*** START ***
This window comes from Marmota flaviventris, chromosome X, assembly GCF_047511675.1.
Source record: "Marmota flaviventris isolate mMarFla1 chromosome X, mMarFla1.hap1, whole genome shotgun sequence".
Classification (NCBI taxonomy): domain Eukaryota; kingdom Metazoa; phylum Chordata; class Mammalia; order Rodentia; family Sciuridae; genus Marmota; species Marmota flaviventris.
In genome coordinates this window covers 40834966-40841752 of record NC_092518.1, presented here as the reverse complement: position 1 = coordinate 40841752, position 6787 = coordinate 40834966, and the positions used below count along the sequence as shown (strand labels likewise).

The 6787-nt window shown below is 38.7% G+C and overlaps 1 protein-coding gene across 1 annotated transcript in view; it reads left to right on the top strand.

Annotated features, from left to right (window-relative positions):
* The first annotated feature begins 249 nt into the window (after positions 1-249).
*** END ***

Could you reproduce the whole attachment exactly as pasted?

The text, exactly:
This window comes from Marmota flaviventris, chromosome X, assembly GCF_047511675.1.
Source record: "Marmota flaviventris isolate mMarFla1 chromosome X, mMarFla1.hap1, whole genome shotgun sequence".
Classification (NCBI taxonomy): domain Eukaryota; kingdom Metazoa; phylum Chordata; class Mammalia; order Rodentia; family Sciuridae; genus Marmota; species Marmota flaviventris.
In genome coordinates this window covers 40834966-40841752 of record NC_092518.1, presented here as the reverse complement: position 1 = coordinate 40841752, position 6787 = coordinate 40834966, and the positions used below count along the sequence as shown (strand labels likewise).

The 6787-nt window shown below is 38.7% G+C and overlaps 1 protein-coding gene across 1 annotated transcript in view; it reads left to right on the top strand.

Annotated features, from left to right (window-relative positions):
* The first annotated feature begins 249 nt into the window (after positions 1-249).